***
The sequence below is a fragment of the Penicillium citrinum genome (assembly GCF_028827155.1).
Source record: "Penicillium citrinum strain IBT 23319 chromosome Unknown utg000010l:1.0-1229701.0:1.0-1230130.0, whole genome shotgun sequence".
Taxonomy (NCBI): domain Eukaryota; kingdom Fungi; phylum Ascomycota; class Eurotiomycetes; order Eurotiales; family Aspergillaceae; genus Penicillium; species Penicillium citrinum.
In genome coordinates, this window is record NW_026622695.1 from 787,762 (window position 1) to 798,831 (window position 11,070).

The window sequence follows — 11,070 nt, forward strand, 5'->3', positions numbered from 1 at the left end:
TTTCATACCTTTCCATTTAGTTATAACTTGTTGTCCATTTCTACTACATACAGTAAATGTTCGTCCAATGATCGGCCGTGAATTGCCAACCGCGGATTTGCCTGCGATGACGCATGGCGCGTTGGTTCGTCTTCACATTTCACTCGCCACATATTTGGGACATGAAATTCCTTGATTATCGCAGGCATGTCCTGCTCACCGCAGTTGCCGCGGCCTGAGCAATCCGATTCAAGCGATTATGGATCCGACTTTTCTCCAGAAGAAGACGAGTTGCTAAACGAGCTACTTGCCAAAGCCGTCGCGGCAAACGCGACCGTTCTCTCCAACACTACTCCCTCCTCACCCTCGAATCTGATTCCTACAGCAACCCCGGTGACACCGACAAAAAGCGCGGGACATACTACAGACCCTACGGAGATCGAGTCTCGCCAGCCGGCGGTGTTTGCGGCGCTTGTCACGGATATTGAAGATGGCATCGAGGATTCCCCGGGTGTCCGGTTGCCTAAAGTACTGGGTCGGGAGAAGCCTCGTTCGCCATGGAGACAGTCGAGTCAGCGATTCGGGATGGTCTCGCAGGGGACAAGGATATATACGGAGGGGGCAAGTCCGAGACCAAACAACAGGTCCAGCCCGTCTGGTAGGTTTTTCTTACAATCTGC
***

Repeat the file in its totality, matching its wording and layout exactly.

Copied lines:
The sequence below is a fragment of the Penicillium citrinum genome (assembly GCF_028827155.1).
Source record: "Penicillium citrinum strain IBT 23319 chromosome Unknown utg000010l:1.0-1229701.0:1.0-1230130.0, whole genome shotgun sequence".
Taxonomy (NCBI): domain Eukaryota; kingdom Fungi; phylum Ascomycota; class Eurotiomycetes; order Eurotiales; family Aspergillaceae; genus Penicillium; species Penicillium citrinum.
In genome coordinates, this window is record NW_026622695.1 from 787,762 (window position 1) to 798,831 (window position 11,070).

The window sequence follows — 11,070 nt, forward strand, 5'->3', positions numbered from 1 at the left end:
TTTCATACCTTTCCATTTAGTTATAACTTGTTGTCCATTTCTACTACATACAGTAAATGTTCGTCCAATGATCGGCCGTGAATTGCCAACCGCGGATTTGCCTGCGATGACGCATGGCGCGTTGGTTCGTCTTCACATTTCACTCGCCACATATTTGGGACATGAAATTCCTTGATTATCGCAGGCATGTCCTGCTCACCGCAGTTGCCGCGGCCTGAGCAATCCGATTCAAGCGATTATGGATCCGACTTTTCTCCAGAAGAAGACGAGTTGCTAAACGAGCTACTTGCCAAAGCCGTCGCGGCAAACGCGACCGTTCTCTCCAACACTACTCCCTCCTCACCCTCGAATCTGATTCCTACAGCAACCCCGGTGACACCGACAAAAAGCGCGGGACATACTACAGACCCTACGGAGATCGAGTCTCGCCAGCCGGCGGTGTTTGCGGCGCTTGTCACGGATATTGAAGATGGCATCGAGGATTCCCCGGGTGTCCGGTTGCCTAAAGTACTGGGTCGGGAGAAGCCTCGTTCGCCATGGAGACAGTCGAGTCAGCGATTCGGGATGGTCTCGCAGGGGACAAGGATATATACGGAGGGGGCAAGTCCGAGACCAAACAACAGGTCCAGCCCGTCTGGTAGGTTTTTCTTACAATCTGC